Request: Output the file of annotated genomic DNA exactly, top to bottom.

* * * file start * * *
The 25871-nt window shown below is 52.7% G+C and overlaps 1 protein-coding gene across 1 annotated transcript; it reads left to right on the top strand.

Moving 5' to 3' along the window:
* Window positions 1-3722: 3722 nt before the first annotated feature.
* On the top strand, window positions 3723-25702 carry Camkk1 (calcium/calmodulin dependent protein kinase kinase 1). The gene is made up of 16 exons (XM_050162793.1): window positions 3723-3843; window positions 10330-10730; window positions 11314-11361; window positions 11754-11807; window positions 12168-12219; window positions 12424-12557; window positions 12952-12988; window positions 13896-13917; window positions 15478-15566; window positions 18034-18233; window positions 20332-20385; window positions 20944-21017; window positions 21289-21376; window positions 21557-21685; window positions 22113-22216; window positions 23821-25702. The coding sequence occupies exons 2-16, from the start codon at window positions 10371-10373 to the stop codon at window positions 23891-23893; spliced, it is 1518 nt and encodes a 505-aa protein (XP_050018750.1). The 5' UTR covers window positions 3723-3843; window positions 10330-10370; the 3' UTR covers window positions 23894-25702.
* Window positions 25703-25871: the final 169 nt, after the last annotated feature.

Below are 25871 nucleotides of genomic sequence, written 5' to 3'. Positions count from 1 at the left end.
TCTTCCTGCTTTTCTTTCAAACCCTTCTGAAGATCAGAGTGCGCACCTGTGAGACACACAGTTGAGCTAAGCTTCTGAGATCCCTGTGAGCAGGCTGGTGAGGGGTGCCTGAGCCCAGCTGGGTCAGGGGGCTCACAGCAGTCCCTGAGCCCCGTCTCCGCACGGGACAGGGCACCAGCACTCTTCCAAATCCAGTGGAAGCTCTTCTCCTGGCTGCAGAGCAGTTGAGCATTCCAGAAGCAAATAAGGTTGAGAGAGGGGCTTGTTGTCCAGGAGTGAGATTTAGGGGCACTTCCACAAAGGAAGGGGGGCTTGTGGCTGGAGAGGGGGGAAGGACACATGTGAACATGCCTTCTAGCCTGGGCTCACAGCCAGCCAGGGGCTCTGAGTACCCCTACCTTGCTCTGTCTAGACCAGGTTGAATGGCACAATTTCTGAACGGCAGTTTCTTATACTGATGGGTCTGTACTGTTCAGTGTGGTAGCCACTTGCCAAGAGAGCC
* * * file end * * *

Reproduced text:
The 25871-nt window shown below is 52.7% G+C and overlaps 1 protein-coding gene across 1 annotated transcript; it reads left to right on the top strand.

Moving 5' to 3' along the window:
* Window positions 1-3722: 3722 nt before the first annotated feature.
* On the top strand, window positions 3723-25702 carry Camkk1 (calcium/calmodulin dependent protein kinase kinase 1). The gene is made up of 16 exons (XM_050162793.1): window positions 3723-3843; window positions 10330-10730; window positions 11314-11361; window positions 11754-11807; window positions 12168-12219; window positions 12424-12557; window positions 12952-12988; window positions 13896-13917; window positions 15478-15566; window positions 18034-18233; window positions 20332-20385; window positions 20944-21017; window positions 21289-21376; window positions 21557-21685; window positions 22113-22216; window positions 23821-25702. The coding sequence occupies exons 2-16, from the start codon at window positions 10371-10373 to the stop codon at window positions 23891-23893; spliced, it is 1518 nt and encodes a 505-aa protein (XP_050018750.1). The 5' UTR covers window positions 3723-3843; window positions 10330-10370; the 3' UTR covers window positions 23894-25702.
* Window positions 25703-25871: the final 169 nt, after the last annotated feature.

Below are 25871 nucleotides of genomic sequence, written 5' to 3'. Positions count from 1 at the left end.
TCTTCCTGCTTTTCTTTCAAACCCTTCTGAAGATCAGAGTGCGCACCTGTGAGACACACAGTTGAGCTAAGCTTCTGAGATCCCTGTGAGCAGGCTGGTGAGGGGTGCCTGAGCCCAGCTGGGTCAGGGGGCTCACAGCAGTCCCTGAGCCCCGTCTCCGCACGGGACAGGGCACCAGCACTCTTCCAAATCCAGTGGAAGCTCTTCTCCTGGCTGCAGAGCAGTTGAGCATTCCAGAAGCAAATAAGGTTGAGAGAGGGGCTTGTTGTCCAGGAGTGAGATTTAGGGGCACTTCCACAAAGGAAGGGGGGCTTGTGGCTGGAGAGGGGGGAAGGACACATGTGAACATGCCTTCTAGCCTGGGCTCACAGCCAGCCAGGGGCTCTGAGTACCCCTACCTTGCTCTGTCTAGACCAGGTTGAATGGCACAATTTCTGAACGGCAGTTTCTTATACTGATGGGTCTGTACTGTTCAGTGTGGTAGCCACTTGCCAAGAGAGCC